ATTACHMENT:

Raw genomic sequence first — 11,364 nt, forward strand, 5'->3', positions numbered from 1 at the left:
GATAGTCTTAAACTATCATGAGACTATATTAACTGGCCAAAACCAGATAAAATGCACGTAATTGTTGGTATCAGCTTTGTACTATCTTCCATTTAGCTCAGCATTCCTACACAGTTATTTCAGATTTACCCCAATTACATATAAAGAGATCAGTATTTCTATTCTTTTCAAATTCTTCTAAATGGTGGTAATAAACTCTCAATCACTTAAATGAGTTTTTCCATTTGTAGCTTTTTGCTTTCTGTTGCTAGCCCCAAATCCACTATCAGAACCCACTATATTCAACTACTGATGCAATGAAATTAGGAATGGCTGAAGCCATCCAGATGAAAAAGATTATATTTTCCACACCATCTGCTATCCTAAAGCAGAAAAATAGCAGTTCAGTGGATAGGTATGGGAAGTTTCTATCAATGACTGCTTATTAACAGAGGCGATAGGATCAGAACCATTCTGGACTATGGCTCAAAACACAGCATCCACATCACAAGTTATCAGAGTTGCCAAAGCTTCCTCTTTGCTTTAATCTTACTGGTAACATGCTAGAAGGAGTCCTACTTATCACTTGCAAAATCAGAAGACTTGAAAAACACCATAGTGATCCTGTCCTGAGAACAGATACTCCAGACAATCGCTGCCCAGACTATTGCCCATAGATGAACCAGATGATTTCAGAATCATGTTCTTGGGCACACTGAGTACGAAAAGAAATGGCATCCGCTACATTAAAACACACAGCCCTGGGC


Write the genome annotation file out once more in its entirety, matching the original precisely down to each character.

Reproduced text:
Raw genomic sequence first — 11,364 nt, forward strand, 5'->3', positions numbered from 1 at the left:
GATAGTCTTAAACTATCATGAGACTATATTAACTGGCCAAAACCAGATAAAATGCACGTAATTGTTGGTATCAGCTTTGTACTATCTTCCATTTAGCTCAGCATTCCTACACAGTTATTTCAGATTTACCCCAATTACATATAAAGAGATCAGTATTTCTATTCTTTTCAAATTCTTCTAAATGGTGGTAATAAACTCTCAATCACTTAAATGAGTTTTTCCATTTGTAGCTTTTTGCTTTCTGTTGCTAGCCCCAAATCCACTATCAGAACCCACTATATTCAACTACTGATGCAATGAAATTAGGAATGGCTGAAGCCATCCAGATGAAAAAGATTATATTTTCCACACCATCTGCTATCCTAAAGCAGAAAAATAGCAGTTCAGTGGATAGGTATGGGAAGTTTCTATCAATGACTGCTTATTAACAGAGGCGATAGGATCAGAACCATTCTGGACTATGGCTCAAAACACAGCATCCACATCACAAGTTATCAGAGTTGCCAAAGCTTCCTCTTTGCTTTAATCTTACTGGTAACATGCTAGAAGGAGTCCTACTTATCACTTGCAAAATCAGAAGACTTGAAAAACACCATAGTGATCCTGTCCTGAGAACAGATACTCCAGACAATCGCTGCCCAGACTATTGCCCATAGATGAACCAGATGATTTCAGAATCATGTTCTTGGGCACACTGAGTACGAAAAGAAATGGCATCCGCTACATTAAAACACACAGCCCTGGGC